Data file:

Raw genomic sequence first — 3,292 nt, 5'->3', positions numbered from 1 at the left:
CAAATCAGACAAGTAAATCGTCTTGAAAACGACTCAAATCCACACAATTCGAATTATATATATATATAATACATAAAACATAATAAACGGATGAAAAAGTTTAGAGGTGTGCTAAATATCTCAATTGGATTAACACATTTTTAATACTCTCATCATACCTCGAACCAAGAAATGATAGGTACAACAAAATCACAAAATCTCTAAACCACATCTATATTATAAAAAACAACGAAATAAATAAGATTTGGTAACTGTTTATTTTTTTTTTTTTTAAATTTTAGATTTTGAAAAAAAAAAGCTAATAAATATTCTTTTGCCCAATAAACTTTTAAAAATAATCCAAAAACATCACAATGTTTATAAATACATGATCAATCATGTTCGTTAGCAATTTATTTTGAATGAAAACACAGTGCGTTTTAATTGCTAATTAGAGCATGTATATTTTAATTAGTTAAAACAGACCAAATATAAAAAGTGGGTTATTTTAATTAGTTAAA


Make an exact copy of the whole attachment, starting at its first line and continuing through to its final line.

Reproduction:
Raw genomic sequence first — 3,292 nt, 5'->3', positions numbered from 1 at the left:
CAAATCAGACAAGTAAATCGTCTTGAAAACGACTCAAATCCACACAATTCGAATTATATATATATATAATACATAAAACATAATAAACGGATGAAAAAGTTTAGAGGTGTGCTAAATATCTCAATTGGATTAACACATTTTTAATACTCTCATCATACCTCGAACCAAGAAATGATAGGTACAACAAAATCACAAAATCTCTAAACCACATCTATATTATAAAAAACAACGAAATAAATAAGATTTGGTAACTGTTTATTTTTTTTTTTTTTAAATTTTAGATTTTGAAAAAAAAAAGCTAATAAATATTCTTTTGCCCAATAAACTTTTAAAAATAATCCAAAAACATCACAATGTTTATAAATACATGATCAATCATGTTCGTTAGCAATTTATTTTGAATGAAAACACAGTGCGTTTTAATTGCTAATTAGAGCATGTATATTTTAATTAGTTAAAACAGACCAAATATAAAAAGTGGGTTATTTTAATTAGTTAAA